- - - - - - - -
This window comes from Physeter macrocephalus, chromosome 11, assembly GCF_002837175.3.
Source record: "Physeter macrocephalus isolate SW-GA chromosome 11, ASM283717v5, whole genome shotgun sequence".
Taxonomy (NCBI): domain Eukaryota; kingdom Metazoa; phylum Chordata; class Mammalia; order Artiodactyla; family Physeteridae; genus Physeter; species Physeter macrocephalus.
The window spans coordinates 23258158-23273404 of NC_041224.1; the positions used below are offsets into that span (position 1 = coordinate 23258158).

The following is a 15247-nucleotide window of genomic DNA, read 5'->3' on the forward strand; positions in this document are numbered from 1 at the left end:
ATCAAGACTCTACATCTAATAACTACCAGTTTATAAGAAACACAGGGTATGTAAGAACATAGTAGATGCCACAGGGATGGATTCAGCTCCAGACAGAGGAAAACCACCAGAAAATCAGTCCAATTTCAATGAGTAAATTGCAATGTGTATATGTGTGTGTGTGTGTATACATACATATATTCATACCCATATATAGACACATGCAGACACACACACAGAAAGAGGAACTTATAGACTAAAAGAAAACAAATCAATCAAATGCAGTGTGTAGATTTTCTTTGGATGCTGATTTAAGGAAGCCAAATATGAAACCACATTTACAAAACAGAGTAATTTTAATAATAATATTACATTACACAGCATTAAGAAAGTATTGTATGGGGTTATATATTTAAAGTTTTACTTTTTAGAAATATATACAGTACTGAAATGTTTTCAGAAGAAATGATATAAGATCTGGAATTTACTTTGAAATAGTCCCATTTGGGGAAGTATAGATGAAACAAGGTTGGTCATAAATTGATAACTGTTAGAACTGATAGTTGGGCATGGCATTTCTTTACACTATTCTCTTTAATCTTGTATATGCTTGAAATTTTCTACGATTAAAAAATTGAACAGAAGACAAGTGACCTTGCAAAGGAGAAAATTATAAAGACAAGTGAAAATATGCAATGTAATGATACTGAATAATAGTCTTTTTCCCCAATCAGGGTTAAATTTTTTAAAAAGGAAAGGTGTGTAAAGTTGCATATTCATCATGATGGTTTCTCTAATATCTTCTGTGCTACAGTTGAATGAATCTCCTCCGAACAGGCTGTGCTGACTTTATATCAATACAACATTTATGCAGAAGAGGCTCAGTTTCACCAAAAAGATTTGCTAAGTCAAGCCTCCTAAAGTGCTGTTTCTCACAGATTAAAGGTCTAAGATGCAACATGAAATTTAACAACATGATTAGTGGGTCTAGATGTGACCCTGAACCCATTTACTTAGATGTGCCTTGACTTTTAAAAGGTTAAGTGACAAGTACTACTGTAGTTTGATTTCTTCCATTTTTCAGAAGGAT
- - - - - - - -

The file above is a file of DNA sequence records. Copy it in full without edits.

This window comes from Physeter macrocephalus, chromosome 11, assembly GCF_002837175.3.
Source record: "Physeter macrocephalus isolate SW-GA chromosome 11, ASM283717v5, whole genome shotgun sequence".
Taxonomy (NCBI): domain Eukaryota; kingdom Metazoa; phylum Chordata; class Mammalia; order Artiodactyla; family Physeteridae; genus Physeter; species Physeter macrocephalus.
The window spans coordinates 23258158-23273404 of NC_041224.1; the positions used below are offsets into that span (position 1 = coordinate 23258158).

The following is a 15247-nucleotide window of genomic DNA, read 5'->3' on the forward strand; positions in this document are numbered from 1 at the left end:
ATCAAGACTCTACATCTAATAACTACCAGTTTATAAGAAACACAGGGTATGTAAGAACATAGTAGATGCCACAGGGATGGATTCAGCTCCAGACAGAGGAAAACCACCAGAAAATCAGTCCAATTTCAATGAGTAAATTGCAATGTGTATATGTGTGTGTGTGTGTATACATACATATATTCATACCCATATATAGACACATGCAGACACACACACAGAAAGAGGAACTTATAGACTAAAAGAAAACAAATCAATCAAATGCAGTGTGTAGATTTTCTTTGGATGCTGATTTAAGGAAGCCAAATATGAAACCACATTTACAAAACAGAGTAATTTTAATAATAATATTACATTACACAGCATTAAGAAAGTATTGTATGGGGTTATATATTTAAAGTTTTACTTTTTAGAAATATATACAGTACTGAAATGTTTTCAGAAGAAATGATATAAGATCTGGAATTTACTTTGAAATAGTCCCATTTGGGGAAGTATAGATGAAACAAGGTTGGTCATAAATTGATAACTGTTAGAACTGATAGTTGGGCATGGCATTTCTTTACACTATTCTCTTTAATCTTGTATATGCTTGAAATTTTCTACGATTAAAAAATTGAACAGAAGACAAGTGACCTTGCAAAGGAGAAAATTATAAAGACAAGTGAAAATATGCAATGTAATGATACTGAATAATAGTCTTTTTCCCCAATCAGGGTTAAATTTTTTAAAAAGGAAAGGTGTGTAAAGTTGCATATTCATCATGATGGTTTCTCTAATATCTTCTGTGCTACAGTTGAATGAATCTCCTCCGAACAGGCTGTGCTGACTTTATATCAATACAACATTTATGCAGAAGAGGCTCAGTTTCACCAAAAAGATTTGCTAAGTCAAGCCTCCTAAAGTGCTGTTTCTCACAGATTAAAGGTCTAAGATGCAACATGAAATTTAACAACATGATTAGTGGGTCTAGATGTGACCCTGAACCCATTTACTTAGATGTGCCTTGACTTTTAAAAGGTTAAGTGACAAGTACTACTGTAGTTTGATTTCTTCCATTTTTCAGAAGGAT